Salvaging water-damaged books, papers, and photographs

On August 4, the greater Louisville area experienced massive rainfall and flooding. Many institutions, such as the Louisville Free Public Library and the Kentucky Derby Museum, suffered extensive damage. (Fortunately, the Filson made it through the flood with no damage to its collections.) Undoubtedly, personal papers and photographs still in the hands of individuals and families were harmed as well. The flood and its aftermath raise many questions about the emergency response and salvage of flood-damaged materials. Below are tips for the care of personal papers, books, and photographs that have been water damaged. Conduct salvage response within 48 hours for greater success.

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Scene from the 1937 flood in Louisville, Kentucky.

The following tips are drawn from publications of the Heritage Emergency National Task Force. For more information you can visit the task force’s recovery website or call a local conservation or preservation specialist.

Books:

  • If the book is partially wet or damp, stand it on its top or bottom edge with covers opened to 90-degree angles and air dry. A fan will speed drying.
  • If the book is very wet, lay it flat on a clean surface; interleave less than 20% of the book with absorbent material. Replace interleaving when damp.
  • If rinsing the book is necessary, hold book closed.
  • If you have too many books to air dry in 48 hours:  wrap in freezer or waxed paper, pack spine down in a sturdy container, and freeze.*

Papers:

  • Air dry flat as individual sheets or small piles up ¼” thick. Interleave; replace interleaving when damp.
  • Do not unfold or separate individual wet sheets.
  • If too many items for air drying: interleave (by groups or individually) with freezer or waxed paper,pack papers and files into a sturdy container, only 90% full, and freeze*.

Photographs:

  • Remove from plastic/paper enclosure or frames. Make sure you save all information about the photos.
  • As necessary, carefully rinse with cool, clean water.
  • Do not touch or blot surfaces.
  • Air dry by hanging with clips (from a line) on the non-image areas or lay flat on absorbent paper. Keep photos from contact with adjacent surfaces or each other.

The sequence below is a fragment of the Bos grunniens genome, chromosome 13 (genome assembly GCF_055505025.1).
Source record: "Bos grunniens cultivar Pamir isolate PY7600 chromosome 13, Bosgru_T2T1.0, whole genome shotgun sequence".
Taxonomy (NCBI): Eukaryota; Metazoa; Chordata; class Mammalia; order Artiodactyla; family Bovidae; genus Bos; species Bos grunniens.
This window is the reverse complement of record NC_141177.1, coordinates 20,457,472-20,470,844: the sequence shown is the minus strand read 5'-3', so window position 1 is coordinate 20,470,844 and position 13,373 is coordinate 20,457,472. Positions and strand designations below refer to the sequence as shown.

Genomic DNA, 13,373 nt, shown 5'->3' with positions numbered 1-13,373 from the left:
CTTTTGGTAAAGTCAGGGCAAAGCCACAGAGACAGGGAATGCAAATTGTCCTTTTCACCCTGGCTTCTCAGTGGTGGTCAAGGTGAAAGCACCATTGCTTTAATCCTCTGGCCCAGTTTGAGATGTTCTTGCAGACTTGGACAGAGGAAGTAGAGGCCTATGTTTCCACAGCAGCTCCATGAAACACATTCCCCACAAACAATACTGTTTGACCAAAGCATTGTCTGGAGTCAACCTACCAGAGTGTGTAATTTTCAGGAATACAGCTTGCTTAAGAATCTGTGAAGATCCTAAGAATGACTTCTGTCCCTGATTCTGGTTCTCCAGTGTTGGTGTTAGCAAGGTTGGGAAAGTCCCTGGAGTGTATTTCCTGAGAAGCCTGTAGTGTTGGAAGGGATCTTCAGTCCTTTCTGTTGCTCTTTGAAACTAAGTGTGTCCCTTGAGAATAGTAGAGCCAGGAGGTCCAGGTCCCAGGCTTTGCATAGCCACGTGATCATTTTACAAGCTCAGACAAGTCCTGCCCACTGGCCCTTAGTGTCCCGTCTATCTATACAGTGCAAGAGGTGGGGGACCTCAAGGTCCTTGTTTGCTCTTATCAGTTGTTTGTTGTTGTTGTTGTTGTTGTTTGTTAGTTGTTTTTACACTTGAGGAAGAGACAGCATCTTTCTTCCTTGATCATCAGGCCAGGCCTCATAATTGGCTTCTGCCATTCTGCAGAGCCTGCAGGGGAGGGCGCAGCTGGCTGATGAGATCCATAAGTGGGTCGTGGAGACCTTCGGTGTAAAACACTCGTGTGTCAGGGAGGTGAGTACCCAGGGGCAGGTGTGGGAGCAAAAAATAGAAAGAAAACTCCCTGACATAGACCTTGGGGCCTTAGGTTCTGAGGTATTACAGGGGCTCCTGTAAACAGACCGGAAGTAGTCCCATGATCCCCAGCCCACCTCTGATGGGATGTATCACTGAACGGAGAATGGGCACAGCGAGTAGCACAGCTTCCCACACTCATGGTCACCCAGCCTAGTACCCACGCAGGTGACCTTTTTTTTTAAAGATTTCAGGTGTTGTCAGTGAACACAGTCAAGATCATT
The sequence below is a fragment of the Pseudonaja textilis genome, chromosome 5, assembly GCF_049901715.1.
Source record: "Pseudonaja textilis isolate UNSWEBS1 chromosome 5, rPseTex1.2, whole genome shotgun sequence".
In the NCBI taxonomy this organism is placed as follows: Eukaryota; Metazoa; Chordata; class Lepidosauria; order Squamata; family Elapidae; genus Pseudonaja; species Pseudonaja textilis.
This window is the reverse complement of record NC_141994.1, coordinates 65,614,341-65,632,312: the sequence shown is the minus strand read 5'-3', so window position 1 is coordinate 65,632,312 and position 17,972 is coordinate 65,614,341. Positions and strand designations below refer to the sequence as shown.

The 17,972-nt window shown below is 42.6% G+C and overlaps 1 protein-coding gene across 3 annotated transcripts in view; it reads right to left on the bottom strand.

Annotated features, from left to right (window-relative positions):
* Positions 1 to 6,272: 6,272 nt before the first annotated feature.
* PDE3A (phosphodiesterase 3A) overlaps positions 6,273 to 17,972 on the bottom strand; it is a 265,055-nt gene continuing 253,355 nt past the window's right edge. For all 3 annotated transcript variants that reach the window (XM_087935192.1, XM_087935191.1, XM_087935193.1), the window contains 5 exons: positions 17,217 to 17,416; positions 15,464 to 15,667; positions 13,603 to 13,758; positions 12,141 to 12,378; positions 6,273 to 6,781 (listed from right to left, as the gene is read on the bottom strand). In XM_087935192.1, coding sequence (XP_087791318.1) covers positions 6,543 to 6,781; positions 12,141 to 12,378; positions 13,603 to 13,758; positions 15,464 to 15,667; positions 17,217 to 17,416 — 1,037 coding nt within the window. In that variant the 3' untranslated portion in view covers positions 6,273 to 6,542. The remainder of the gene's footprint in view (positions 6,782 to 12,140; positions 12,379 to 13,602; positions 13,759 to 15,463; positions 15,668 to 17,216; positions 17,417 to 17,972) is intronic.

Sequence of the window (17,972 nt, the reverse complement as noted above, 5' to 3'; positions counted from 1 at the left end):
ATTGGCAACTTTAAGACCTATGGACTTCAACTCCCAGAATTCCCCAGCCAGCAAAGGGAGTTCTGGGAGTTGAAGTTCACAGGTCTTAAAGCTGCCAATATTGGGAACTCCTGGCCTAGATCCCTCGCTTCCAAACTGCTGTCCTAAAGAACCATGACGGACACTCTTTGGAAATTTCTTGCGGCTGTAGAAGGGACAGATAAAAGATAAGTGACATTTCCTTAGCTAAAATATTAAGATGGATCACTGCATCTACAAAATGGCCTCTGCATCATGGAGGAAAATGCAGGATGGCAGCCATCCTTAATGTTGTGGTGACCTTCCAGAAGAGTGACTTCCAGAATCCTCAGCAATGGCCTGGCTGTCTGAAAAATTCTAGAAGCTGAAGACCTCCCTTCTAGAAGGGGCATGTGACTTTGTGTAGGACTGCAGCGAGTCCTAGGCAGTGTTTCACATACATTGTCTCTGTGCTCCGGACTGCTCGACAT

• If there are too many for immediate attention, either: keep photos (except historic photos) submerged in a container of clean water no more than 48 hours, then air dry - or - freeze. If possible, interleave each photo with waxed paper. Do not, however, freeze glass plate negatives.

*A note on freezing: when object cannot be air dried in 48 hours, freeze them until later action can be taken. Freezing will stabilize collections by stopping mold growth, ink run, dye transfer, and swelling. Commercial freezers are ideal, but home freezers work too. Also, a refrigerated truck can help keep materials cool enough to slow mold growth.

Parting thoughts:

  • Safety first! Do not put yourself at risk. Remain calm, beware of electricity & water, and take precautions when working around mold.
  • Establish priorities for salvage (keep them realistic and time-sensitive).
  • Prevent mold growth. Mold is your enemy! Remember the best way to inhibit the growth of mold and mildew is to reduce humidity. Increase air flow with fans, open windows, air conditioners and dehumidifiers.

Filson Historical

3 comments on “Salvaging water-damaged books, papers, and photographs

  1. Water Damage Cleanup Tampa

    Freezing wet papers or books that cannot be dried quickly is a great tip.. There are also numerous “contents drying” companies out there that can help restore your items to pre-loss condition.

    Reply
  2. Water Damage Cleanup Tampa

    If you haven’t performed freeze drying techniques, we suggest hiring a company to perform these services for you. Most companies can even setup shop on site, especially if it’s a large loss scenario.

    Reply
  3. Rebuilt Title Cars

    Unfortunately, with water damaged cars it’s more complicated than with books…

    Reply

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